“Yes, I’m finally ready, but I’m so nervous. You’d think someone who did some catwalk shows during university would burst with confidence, but that happened ages ago,” I groaned.

“You used to be a model?” inquired the only other female in the group, a pretty lady whose brightly-patterned hijab matched her blue blouse. “You were in a print commercial for Afro Sheen back in the day, weren’t you?” she asked the older man who nodded. “Wow, that’s one thing you both have in common. You should Google those pictures, he could have been a Blaxploitation actor in the 70’s, a black James Bond!” she added with a giggle.

“Yes, that was when I studied in America, and owned a full head of hair,” lamented the balding man, running his hand down what was left of his locks. Poor guy, he probably had trouble accepting his fate.

“Don’t worry sir, the two of us could pass for peas in a pod, so you’re not alone!” The other man in the group, a tall, mahogany-dark man a few decades younger than Dr. Bayo, tapped his own shaven dome and grinned, not that he suffered any sleepless nights over the baldness that enhanced his already stunning looks. Apart from the deep keloid on his sculpted jawline and a smaller groove running down his left eyebrow, every detail on this chocolate Adonis screamed perfection. He should have been the model. Enrique who?  

     “Hollywood’s loss is medicine’s gain,” he joked. We all laughed in agreement, and I was about to contribute when a small man wearing a black shirt with a white collar interrupted.

“One minute,” he announced. “Ready to make your entrance, Dr. Doris?”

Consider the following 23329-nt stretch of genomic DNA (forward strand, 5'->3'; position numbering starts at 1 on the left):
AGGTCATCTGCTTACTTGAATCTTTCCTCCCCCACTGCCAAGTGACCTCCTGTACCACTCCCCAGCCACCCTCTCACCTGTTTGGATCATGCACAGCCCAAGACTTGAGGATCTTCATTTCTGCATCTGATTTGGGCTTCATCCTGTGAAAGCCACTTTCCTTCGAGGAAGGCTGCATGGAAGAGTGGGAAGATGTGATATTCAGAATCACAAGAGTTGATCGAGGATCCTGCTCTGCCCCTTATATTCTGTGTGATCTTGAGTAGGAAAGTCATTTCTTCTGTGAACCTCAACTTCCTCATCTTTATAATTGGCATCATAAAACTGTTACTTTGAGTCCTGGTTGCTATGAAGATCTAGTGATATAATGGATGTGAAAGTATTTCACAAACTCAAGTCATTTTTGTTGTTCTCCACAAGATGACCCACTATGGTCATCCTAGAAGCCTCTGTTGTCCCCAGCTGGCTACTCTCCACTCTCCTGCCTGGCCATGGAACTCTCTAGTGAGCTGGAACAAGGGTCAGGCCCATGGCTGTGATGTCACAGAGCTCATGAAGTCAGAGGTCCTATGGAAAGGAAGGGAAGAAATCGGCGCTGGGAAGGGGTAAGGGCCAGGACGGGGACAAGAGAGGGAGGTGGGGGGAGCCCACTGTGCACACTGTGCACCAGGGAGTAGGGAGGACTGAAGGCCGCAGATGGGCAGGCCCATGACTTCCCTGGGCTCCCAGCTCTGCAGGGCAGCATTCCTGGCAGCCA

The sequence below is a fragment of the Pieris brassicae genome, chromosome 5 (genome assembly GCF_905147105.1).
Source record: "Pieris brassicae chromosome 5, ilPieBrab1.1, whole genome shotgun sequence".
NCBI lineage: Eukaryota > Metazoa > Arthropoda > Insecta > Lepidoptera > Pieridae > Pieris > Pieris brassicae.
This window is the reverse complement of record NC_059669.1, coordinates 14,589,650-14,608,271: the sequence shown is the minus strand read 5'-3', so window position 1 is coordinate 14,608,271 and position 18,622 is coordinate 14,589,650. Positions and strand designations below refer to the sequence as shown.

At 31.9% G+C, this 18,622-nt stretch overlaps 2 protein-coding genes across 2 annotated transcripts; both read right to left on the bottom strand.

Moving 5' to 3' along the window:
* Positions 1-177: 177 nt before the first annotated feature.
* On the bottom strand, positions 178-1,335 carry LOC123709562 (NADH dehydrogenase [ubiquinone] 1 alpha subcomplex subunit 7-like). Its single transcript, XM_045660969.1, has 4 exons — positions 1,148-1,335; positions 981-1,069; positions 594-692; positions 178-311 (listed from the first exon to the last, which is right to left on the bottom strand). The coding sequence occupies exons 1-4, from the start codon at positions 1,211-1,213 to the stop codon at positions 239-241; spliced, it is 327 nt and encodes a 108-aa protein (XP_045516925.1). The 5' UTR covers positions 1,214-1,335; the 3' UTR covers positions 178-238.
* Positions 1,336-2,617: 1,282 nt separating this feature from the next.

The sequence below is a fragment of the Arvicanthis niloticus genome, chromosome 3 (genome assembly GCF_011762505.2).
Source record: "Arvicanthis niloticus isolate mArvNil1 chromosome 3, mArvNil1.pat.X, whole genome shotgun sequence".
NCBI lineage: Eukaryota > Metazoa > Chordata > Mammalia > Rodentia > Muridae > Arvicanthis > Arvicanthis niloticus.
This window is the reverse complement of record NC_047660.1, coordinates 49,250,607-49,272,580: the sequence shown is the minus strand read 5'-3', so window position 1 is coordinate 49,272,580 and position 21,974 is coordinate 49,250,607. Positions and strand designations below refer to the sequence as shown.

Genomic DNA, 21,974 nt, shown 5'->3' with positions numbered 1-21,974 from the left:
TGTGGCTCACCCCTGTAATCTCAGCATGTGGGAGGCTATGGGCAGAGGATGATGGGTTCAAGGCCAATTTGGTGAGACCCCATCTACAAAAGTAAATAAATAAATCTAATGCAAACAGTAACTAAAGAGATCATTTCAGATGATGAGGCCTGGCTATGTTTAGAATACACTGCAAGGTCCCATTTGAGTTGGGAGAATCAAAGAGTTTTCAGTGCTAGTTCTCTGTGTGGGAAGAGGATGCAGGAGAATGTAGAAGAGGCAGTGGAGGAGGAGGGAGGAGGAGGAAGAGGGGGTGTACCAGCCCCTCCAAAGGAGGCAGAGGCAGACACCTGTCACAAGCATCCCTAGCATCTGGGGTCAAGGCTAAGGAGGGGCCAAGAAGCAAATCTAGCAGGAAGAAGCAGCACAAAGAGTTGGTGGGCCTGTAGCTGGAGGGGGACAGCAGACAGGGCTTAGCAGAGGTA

This is it, I thought nervously. I breathed deeply until an amplified announcement provided my cue.

“Good afternoon ladies and gentlemen, and welcome to The Doctors…with your hosts Dr. Bayo Olumide…Dr. Zainab Saheed…guest host Dr. Doris Duru…and Dr. Chidiebere James!”

The audience went wild at the sight of their favourite TV presenter who flashed his immaculate pearly whites and gave a little wave, driving his fans into massive hysteria, driving the floor manager mad, and I could see why Chidiebere had countless fans of the fairer sex, an accomplishment responsible for the show’s high ratings. The other doctors chuckled at the embarrassment on our colleague’s face, but like a true professional he remained calm as the floor manager attempted to silence the lust-struck ladies. The excitement died down, albeit briefly, and Chidiebere looked into Camera 2.

“Thanks for keeping your appointment with The Doctors…” The ladies squealed again, nearly drowning out Chidiebere’s voice, and he struggled to finish the introduction, but who could blame those red-blooded females swooning over rippling muscles in blue scrubs? Dr. Bayo had dressed to impress in a smart pinstripe suit, looking more like a legal eagle than a medic, while Dr. Zainab and myself donned specially-tailored white surgical coats emblazoned with the show’s logo. The four of us sat behind the long desk facing the audience, and I doubted myself for the hundredth time, asking what I was doing on this show with more experienced professionals, but continued to smile for the camera, taking care not to overdo it. No need to compete with the Mr. Macleans dude seated next to me.